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Get heavier, run faster

How gaining weight can promote recovery, which can cause an improvement in performance

It might seem counterintuitive, but for some runners, getting a little heavier can be good for your running performance. For those with a leaner body type, adding weight can promote recovery, which over the long term can dramatically aid your performance.

RED-S or relative energy deficiency in sport, which is becoming increasingly talked about in the running community, is a product of inadequate nutrition, and though it sometimes goes unnoticed, it can cause serious damage and result in time away from the sport you love. For example, stress fractures are a whopping four-and-a-half times more common in athletes suffering from RED-S. For runners with RED-S, increasing their weight is imperative, but a little extra mass can also be good for those who consider themselves to be at a healthy weight.

NCAA Cross-Country Results
Photo: UNM Lobos.

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Trent Stellingwerff is a physiologist and the Director of Performance Solutions at the Canadian Sport Institute Pacific. Stellingwerff says that for a specific population of runners, gaining weight is a good idea. “This advice is for a very specific population of athletes. We’re talking about runners who from a body composition standpoint are already quite lean. For the average runner, if you run and train more, you will naturally get a little leaner, and that can aid in performance.” But for those who are quite lean to begin with, remaining at a low weight can actually hinder results.

Gaining weight helps with recovery

One of the most important aspects of training is recovery, something that many runners don’t actually consider to be training and which oftentimes goes overlooked. “There’s two things you can control: energy expenditure and energy intake. If we think about energy as a hierarchy, things like bones and tendons are way down on the priority list. Things like keeping your organs and brain alive are much higher.” So if you’re low on energy, then you’re less likely to get your hard working bones and tendons the recovery they need.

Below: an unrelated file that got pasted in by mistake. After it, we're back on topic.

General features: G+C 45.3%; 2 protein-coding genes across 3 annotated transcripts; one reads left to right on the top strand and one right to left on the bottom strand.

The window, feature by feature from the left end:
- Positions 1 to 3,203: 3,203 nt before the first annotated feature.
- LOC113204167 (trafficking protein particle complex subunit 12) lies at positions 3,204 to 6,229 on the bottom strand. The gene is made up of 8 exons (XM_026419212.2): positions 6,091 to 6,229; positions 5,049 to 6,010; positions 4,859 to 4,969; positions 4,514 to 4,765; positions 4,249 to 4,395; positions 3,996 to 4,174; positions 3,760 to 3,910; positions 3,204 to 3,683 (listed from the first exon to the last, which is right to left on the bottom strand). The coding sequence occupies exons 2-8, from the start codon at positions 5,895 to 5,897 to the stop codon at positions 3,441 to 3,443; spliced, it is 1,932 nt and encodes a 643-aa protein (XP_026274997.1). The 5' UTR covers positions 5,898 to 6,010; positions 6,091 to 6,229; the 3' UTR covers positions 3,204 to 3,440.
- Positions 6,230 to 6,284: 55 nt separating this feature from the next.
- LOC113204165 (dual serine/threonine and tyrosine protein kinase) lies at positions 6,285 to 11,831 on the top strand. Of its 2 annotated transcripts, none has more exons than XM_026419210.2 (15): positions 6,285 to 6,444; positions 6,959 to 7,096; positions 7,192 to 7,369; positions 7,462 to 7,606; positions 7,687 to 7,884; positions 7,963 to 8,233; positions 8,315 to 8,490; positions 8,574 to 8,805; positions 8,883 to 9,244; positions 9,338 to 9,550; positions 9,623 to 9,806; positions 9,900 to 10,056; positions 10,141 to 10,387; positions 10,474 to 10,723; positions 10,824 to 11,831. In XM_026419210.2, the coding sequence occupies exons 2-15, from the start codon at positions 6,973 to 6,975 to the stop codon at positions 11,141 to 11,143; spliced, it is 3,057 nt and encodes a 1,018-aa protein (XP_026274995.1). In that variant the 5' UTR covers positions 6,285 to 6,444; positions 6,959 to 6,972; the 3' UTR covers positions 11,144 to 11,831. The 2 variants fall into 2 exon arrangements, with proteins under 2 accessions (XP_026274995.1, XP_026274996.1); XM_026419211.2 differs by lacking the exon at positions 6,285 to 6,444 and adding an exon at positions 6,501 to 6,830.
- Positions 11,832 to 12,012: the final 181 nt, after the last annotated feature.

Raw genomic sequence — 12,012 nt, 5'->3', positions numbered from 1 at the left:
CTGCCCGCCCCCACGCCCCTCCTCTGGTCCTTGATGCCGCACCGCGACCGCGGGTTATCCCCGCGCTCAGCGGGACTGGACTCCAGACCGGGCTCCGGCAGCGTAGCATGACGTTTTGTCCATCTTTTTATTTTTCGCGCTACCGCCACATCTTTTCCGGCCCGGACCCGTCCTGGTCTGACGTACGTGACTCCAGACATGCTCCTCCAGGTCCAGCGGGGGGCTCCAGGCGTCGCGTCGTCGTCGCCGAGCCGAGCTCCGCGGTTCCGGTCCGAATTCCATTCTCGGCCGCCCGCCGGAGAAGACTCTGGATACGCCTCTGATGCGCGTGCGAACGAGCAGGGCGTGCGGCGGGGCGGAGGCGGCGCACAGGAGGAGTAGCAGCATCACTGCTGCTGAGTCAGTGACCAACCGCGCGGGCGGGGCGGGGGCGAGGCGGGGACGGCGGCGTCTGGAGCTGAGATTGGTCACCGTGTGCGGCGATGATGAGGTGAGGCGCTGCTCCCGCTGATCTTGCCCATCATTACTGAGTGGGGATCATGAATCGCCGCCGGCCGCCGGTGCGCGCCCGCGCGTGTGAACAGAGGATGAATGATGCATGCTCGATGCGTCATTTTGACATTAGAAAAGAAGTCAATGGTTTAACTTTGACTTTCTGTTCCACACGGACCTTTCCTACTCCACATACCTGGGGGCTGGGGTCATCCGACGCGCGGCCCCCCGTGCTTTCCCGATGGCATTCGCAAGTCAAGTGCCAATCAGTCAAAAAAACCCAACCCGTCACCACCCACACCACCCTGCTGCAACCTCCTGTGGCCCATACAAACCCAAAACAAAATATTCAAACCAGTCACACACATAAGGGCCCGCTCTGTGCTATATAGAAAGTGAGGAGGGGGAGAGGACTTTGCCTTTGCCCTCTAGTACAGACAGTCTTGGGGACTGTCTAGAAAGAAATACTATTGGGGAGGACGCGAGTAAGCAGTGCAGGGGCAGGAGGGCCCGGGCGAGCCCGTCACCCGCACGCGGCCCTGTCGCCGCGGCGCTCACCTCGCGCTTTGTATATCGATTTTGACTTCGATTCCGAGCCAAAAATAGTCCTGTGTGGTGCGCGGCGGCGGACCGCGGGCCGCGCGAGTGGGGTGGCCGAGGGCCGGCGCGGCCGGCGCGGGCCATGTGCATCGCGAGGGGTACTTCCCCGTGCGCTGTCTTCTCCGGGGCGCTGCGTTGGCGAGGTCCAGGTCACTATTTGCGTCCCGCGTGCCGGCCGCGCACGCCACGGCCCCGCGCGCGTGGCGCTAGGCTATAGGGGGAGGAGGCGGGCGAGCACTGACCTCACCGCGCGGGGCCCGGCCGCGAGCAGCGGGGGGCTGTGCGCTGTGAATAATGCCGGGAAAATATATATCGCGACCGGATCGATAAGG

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How to gain weight

Stellingwerff encourages athletes who have a history of being low on energy availability to consider adding roughly 300 calories to their daily caloric intake. That’s not much: a smoothie post-workout, a handful of almonds and a banana, or yogurt and granola will do the trick. It’s whatever the runner enjoys eating, but he encourages adding a snack to their day, ideally before or after their main workout.

What Stellingwerff has seen in the athletes who he’s recommended this to is that they get sick less, recover fast and are able to, over a five- to six-month period, see some serious improvement. “Any time you enhance anything on the recovery end, whether that be sleep or nutrition, generally it’s not a eureka moment. It won’t change the next workout–it’s typically more gradual. This is a subtle but effective intervention.”

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Power to weight ratio

The other side to the weight-gain coin is the importance of power-to-weight ratio. “From first principles, elite male runners are heavier than elite female runners and who runs faster? It’s important to not forget about the weight component of that ratio. Oftentimes I find that as an athletes gains a little weight, they actually become leaner, because they’re able to put on muscle more easily, which benefits performance.”